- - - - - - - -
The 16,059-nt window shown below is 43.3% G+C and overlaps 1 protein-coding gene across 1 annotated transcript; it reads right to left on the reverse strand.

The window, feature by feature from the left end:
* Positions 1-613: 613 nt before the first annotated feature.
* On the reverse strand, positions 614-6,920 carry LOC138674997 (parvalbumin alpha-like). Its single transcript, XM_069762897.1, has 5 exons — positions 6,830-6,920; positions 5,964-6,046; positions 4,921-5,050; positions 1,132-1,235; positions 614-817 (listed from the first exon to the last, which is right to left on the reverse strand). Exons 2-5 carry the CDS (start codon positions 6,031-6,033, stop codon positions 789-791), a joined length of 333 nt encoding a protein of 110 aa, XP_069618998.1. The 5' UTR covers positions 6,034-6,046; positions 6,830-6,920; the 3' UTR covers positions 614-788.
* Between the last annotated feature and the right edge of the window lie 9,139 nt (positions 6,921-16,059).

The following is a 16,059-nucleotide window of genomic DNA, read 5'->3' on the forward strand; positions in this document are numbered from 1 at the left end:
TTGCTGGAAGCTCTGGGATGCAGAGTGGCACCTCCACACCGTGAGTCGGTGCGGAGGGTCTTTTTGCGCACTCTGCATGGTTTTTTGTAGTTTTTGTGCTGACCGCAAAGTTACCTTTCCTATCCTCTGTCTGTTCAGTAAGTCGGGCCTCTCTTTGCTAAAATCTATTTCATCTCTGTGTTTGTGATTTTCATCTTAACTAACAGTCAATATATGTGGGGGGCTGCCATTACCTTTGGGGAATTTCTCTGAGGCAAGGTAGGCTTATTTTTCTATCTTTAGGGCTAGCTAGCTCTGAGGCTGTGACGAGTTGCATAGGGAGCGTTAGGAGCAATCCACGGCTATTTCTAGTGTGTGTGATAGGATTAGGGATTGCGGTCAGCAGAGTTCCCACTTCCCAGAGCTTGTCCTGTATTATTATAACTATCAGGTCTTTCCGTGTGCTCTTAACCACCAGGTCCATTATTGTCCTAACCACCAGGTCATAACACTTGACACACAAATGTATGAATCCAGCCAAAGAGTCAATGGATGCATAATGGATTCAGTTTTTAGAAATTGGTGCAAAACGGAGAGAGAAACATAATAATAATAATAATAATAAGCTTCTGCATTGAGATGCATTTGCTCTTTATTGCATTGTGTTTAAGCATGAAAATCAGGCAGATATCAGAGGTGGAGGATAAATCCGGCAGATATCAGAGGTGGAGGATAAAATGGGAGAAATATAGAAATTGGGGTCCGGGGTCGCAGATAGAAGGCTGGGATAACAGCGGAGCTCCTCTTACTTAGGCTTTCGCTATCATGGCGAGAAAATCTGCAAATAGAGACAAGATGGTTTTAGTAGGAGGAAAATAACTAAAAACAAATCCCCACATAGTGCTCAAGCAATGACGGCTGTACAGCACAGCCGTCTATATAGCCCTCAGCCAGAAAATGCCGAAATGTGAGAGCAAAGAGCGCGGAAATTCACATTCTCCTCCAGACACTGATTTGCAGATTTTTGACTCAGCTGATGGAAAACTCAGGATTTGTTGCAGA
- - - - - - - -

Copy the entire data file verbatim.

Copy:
The 16,059-nt window shown below is 43.3% G+C and overlaps 1 protein-coding gene across 1 annotated transcript; it reads right to left on the reverse strand.

The window, feature by feature from the left end:
* Positions 1-613: 613 nt before the first annotated feature.
* On the reverse strand, positions 614-6,920 carry LOC138674997 (parvalbumin alpha-like). Its single transcript, XM_069762897.1, has 5 exons — positions 6,830-6,920; positions 5,964-6,046; positions 4,921-5,050; positions 1,132-1,235; positions 614-817 (listed from the first exon to the last, which is right to left on the reverse strand). Exons 2-5 carry the CDS (start codon positions 6,031-6,033, stop codon positions 789-791), a joined length of 333 nt encoding a protein of 110 aa, XP_069618998.1. The 5' UTR covers positions 6,034-6,046; positions 6,830-6,920; the 3' UTR covers positions 614-788.
* Between the last annotated feature and the right edge of the window lie 9,139 nt (positions 6,921-16,059).

The following is a 16,059-nucleotide window of genomic DNA, read 5'->3' on the forward strand; positions in this document are numbered from 1 at the left end:
TTGCTGGAAGCTCTGGGATGCAGAGTGGCACCTCCACACCGTGAGTCGGTGCGGAGGGTCTTTTTGCGCACTCTGCATGGTTTTTTGTAGTTTTTGTGCTGACCGCAAAGTTACCTTTCCTATCCTCTGTCTGTTCAGTAAGTCGGGCCTCTCTTTGCTAAAATCTATTTCATCTCTGTGTTTGTGATTTTCATCTTAACTAACAGTCAATATATGTGGGGGGCTGCCATTACCTTTGGGGAATTTCTCTGAGGCAAGGTAGGCTTATTTTTCTATCTTTAGGGCTAGCTAGCTCTGAGGCTGTGACGAGTTGCATAGGGAGCGTTAGGAGCAATCCACGGCTATTTCTAGTGTGTGTGATAGGATTAGGGATTGCGGTCAGCAGAGTTCCCACTTCCCAGAGCTTGTCCTGTATTATTATAACTATCAGGTCTTTCCGTGTGCTCTTAACCACCAGGTCCATTATTGTCCTAACCACCAGGTCATAACACTTGACACACAAATGTATGAATCCAGCCAAAGAGTCAATGGATGCATAATGGATTCAGTTTTTAGAAATTGGTGCAAAACGGAGAGAGAAACATAATAATAATAATAATAATAAGCTTCTGCATTGAGATGCATTTGCTCTTTATTGCATTGTGTTTAAGCATGAAAATCAGGCAGATATCAGAGGTGGAGGATAAATCCGGCAGATATCAGAGGTGGAGGATAAAATGGGAGAAATATAGAAATTGGGGTCCGGGGTCGCAGATAGAAGGCTGGGATAACAGCGGAGCTCCTCTTACTTAGGCTTTCGCTATCATGGCGAGAAAATCTGCAAATAGAGACAAGATGGTTTTAGTAGGAGGAAAATAACTAAAAACAAATCCCCACATAGTGCTCAAGCAATGACGGCTGTACAGCACAGCCGTCTATATAGCCCTCAGCCAGAAAATGCCGAAATGTGAGAGCAAAGAGCGCGGAAATTCACATTCTCCTCCAGACACTGATTTGCAGATTTTTGACTCAGCTGATGGAAAACTCAGGATTTGTTGCAGA